Saturday, April 17, 2010

Just some milk before meat

So this last week has been absurdly busy, and I guarantee this next week will be even more so. Ahh, such is the last week of class and the following exam week. Today's question: What should this post be about?

I've considered a few topics, like my thoughts and feelings on the new Vancouver temple, the Prophet Joseph Smith's martyrdom, and.. well, mostly temple-related topics. I have several posts in the works, they just require some citations and clean-up before I'm ready to post them. The topics? The purposes of temples, excommunication, the PBS documentary "The Mormons," and receiving answers to our prayers!

So with my assurances that there are some intense posts coming up, I'll go ahead and write up a bit on my thoughts about the temple.

Last week I had the opportunity to go through the temple on a tour with my mother, younger brother and friend. Since then I've been working hard at getting some of my friends from high school to come along. Turns out it's harder than I thought! I've discovered that if you invite five friends to do something, odds are you'll get just two to come along. Such was the case tonight, as I actually got back from the temple a couple of hours ago.

So, last week was my first time going through any of the Lord's temples, although it was just a tour. It's interesting when I consider how it felt.. I heard someone saying on Sunday how intensely they felt the Spirit. After hearing that I felt, ashamed? Something along those lines, because when I went through the temple I recognized the Spirit was there, but to me it felt, compared to how a dedicated temple feels when I'm in one, like it was just another building - maybe along the lines of another chapel or even the Conference Center in Salt Lake. So I kept thinking through the tour, "This is just like any other building.. for now." In hindsight, I'll say I'm both right and wrong on this. I'm right in that it's really just a shell of what it will be as soon as the May dedication rolls around. I'm wrong in that it is the House of the Lord, dedicated or not, and therefore is unlike any other building on the Earth.

Now, mostly I was concerned about how the experience was for my mother and brother, especially since the purpose of temples is to bind families together, and both of those members of my family are in a position where they may not want to, or cannot be bound to someone for eternity in a temple. My mother is also of the opinion (last I talked to her about it) that if she were to receive her endowments in the temple, she'd have to be a "Molly Mormon."

It seems reasonable and silly to me that I'd be going through the temple my first time and worrying about how someone else' experience is going, rather than concerning myself with my relationship with my Heavenly Father. Silly in that it was my first time, after all, so shouldn't I trouble myself with my own relationship with the eternal? Reasonable in that they're my family and I love them and I want us all to be in a place where we can be tied together for eternity, and also that I'm not too worried about my own spirituality (not meaning I'm allowing myself to be lulled into a false sense of security) and more concerned about theirs. To illustrate this point, I've often wondered over the question, "Would you die for so-and-so?" My answer, at least in theory, has always been "Yes," no matter who "so-and-so" happens to be. This is because I feel it's important to be as prepared as possible for that time when we meet our Maker. If the option was to allow someone who hasn't received the Gospel to die, or allow myself to take their place, that gives them all the more time to prepare, so I'm OK with that.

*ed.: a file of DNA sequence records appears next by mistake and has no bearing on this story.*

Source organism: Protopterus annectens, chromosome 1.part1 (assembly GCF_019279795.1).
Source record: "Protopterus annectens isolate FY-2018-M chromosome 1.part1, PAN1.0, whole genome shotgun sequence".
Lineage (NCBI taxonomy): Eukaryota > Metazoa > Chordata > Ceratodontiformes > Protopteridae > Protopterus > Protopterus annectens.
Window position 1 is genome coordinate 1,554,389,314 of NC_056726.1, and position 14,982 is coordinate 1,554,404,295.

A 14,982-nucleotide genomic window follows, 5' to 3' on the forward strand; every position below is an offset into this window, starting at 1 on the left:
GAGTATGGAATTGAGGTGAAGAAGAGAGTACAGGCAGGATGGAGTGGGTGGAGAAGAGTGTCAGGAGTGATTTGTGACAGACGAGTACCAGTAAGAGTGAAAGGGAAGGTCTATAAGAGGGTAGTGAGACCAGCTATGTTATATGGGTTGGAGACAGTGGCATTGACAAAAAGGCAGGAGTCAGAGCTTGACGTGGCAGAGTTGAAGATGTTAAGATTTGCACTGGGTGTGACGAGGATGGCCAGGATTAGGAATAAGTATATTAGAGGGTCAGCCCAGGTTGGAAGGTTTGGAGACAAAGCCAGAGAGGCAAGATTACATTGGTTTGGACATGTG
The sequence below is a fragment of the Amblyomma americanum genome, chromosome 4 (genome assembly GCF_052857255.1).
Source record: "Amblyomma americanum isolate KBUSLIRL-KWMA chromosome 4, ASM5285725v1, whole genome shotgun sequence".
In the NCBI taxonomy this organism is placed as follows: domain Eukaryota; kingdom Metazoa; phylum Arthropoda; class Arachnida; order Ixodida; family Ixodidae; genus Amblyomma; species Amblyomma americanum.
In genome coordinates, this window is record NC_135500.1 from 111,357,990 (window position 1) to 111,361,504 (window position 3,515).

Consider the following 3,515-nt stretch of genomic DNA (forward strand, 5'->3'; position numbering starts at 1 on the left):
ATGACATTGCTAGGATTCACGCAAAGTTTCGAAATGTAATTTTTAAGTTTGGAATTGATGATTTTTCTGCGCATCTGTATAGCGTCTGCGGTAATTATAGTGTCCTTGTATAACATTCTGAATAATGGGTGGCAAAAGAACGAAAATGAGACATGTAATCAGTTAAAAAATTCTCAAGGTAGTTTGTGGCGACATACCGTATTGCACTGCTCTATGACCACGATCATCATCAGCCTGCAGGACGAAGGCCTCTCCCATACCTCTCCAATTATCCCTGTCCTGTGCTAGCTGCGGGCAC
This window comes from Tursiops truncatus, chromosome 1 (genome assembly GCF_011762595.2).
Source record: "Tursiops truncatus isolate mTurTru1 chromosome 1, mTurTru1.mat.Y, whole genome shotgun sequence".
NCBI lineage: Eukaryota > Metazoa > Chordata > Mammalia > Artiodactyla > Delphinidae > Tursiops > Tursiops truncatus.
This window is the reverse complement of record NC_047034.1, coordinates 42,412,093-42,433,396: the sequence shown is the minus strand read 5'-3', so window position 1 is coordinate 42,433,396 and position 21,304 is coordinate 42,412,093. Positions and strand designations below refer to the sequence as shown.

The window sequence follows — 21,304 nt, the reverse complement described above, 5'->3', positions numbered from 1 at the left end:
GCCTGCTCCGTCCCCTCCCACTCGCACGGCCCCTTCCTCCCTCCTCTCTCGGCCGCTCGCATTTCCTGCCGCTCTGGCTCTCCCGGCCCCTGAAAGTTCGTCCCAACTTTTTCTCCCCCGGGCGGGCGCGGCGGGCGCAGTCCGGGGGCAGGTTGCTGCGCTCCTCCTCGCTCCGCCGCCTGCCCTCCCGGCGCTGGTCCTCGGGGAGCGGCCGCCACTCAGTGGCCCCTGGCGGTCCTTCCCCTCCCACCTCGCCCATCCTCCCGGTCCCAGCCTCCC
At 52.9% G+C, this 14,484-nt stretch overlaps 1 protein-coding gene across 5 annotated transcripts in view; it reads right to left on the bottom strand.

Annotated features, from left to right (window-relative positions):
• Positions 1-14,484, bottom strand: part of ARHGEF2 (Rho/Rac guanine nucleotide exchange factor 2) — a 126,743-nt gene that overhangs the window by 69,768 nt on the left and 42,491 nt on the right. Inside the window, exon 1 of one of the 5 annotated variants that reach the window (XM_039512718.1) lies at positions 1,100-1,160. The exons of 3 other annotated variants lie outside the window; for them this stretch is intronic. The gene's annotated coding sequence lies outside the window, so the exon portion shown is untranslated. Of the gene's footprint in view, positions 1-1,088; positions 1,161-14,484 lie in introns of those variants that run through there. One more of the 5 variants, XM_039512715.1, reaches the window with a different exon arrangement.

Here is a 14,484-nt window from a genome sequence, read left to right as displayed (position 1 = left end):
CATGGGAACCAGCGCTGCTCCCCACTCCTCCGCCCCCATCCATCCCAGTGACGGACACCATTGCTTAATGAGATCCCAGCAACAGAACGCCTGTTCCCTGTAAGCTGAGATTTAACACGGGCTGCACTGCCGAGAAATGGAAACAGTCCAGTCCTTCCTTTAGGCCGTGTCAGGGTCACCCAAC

OK, so aside from worrying about whether the tour-guide was explaining things well, or clearly enough, so that my mother didn't think I was nutty for wanting to receive my endowments/get sealed in the temple, I had a pretty good experience. The temple is, of course, gorgeous and breathtaking - that sort of goes without saying. I loved looking for symbolism while I was wandering through, and I took particular interest in the artwork, it being in the area I specialize in (realism). I enjoyed taking in the serenity in the waiting room, walking through the baptistery, and then going through the rooms upstairs; it has actually made me more excited for when I go through the temple for myself. Of course walking through the bride's room and then later into the sealing room cracked open a part of my mind reserved for "The Future," but I most enjoyed the Celestial Room.

So, why did I think this room was my all-time favorite? Well, Celestial rooms in LDS temples are meant to reflect heaven. As they do on these tours, before leading their group into the Celestial room, tour guides will explain the room and then invite the group to remain in silence to contemplate their relationship with God, and things eternal in nature. Going through the first time, the day was quite slow and as such we weren't being herded through the temple with other groups at our heels. For this reason we stayed in the Celestial room for quite a chunk of time - or maybe it just seemed that way. After I took in as much of the room as I could, I found myself staring out at the patterns in one of the windows. During this time it occurred to me that since I had been introduced to sealings I've been excited about the prospect of seeing my family after I'm dead. But I had always really just pictured some form of future family. This might have something to do with the fact that I think my family is demented and like most people, there are times when I'd rather not be related to some of them. But these things aside, I found myself really wanting to be with them forever. It felt revelatory.

So, if you've ever got the chance, go to a temple open-house. I dare you.

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